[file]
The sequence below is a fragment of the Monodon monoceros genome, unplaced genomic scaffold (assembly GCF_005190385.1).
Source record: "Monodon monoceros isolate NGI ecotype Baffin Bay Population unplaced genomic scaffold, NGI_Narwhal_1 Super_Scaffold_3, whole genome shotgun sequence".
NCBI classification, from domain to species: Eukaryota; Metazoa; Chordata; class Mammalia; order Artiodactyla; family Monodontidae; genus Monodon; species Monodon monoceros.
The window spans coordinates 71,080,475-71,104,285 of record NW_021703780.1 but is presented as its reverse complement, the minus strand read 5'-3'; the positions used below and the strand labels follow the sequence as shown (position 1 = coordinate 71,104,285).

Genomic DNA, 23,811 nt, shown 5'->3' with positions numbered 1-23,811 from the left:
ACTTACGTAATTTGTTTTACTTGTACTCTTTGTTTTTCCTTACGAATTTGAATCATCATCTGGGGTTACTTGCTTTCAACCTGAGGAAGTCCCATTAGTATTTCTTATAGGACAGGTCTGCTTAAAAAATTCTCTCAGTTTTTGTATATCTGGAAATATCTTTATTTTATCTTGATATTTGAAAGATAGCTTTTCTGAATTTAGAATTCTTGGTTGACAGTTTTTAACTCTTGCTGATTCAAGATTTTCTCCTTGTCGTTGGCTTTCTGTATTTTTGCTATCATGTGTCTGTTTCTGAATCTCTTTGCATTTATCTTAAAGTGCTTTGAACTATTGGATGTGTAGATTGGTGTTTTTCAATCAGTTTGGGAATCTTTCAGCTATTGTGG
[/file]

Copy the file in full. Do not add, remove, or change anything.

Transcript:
The sequence below is a fragment of the Monodon monoceros genome, unplaced genomic scaffold (assembly GCF_005190385.1).
Source record: "Monodon monoceros isolate NGI ecotype Baffin Bay Population unplaced genomic scaffold, NGI_Narwhal_1 Super_Scaffold_3, whole genome shotgun sequence".
NCBI classification, from domain to species: Eukaryota; Metazoa; Chordata; class Mammalia; order Artiodactyla; family Monodontidae; genus Monodon; species Monodon monoceros.
The window spans coordinates 71,080,475-71,104,285 of record NW_021703780.1 but is presented as its reverse complement, the minus strand read 5'-3'; the positions used below and the strand labels follow the sequence as shown (position 1 = coordinate 71,104,285).

Genomic DNA, 23,811 nt, shown 5'->3' with positions numbered 1-23,811 from the left:
ACTTACGTAATTTGTTTTACTTGTACTCTTTGTTTTTCCTTACGAATTTGAATCATCATCTGGGGTTACTTGCTTTCAACCTGAGGAAGTCCCATTAGTATTTCTTATAGGACAGGTCTGCTTAAAAAATTCTCTCAGTTTTTGTATATCTGGAAATATCTTTATTTTATCTTGATATTTGAAAGATAGCTTTTCTGAATTTAGAATTCTTGGTTGACAGTTTTTAACTCTTGCTGATTCAAGATTTTCTCCTTGTCGTTGGCTTTCTGTATTTTTGCTATCATGTGTCTGTTTCTGAATCTCTTTGCATTTATCTTAAAGTGCTTTGAACTATTGGATGTGTAGATTGGTGTTTTTCAATCAGTTTGGGAATCTTTCAGCTATTGTGG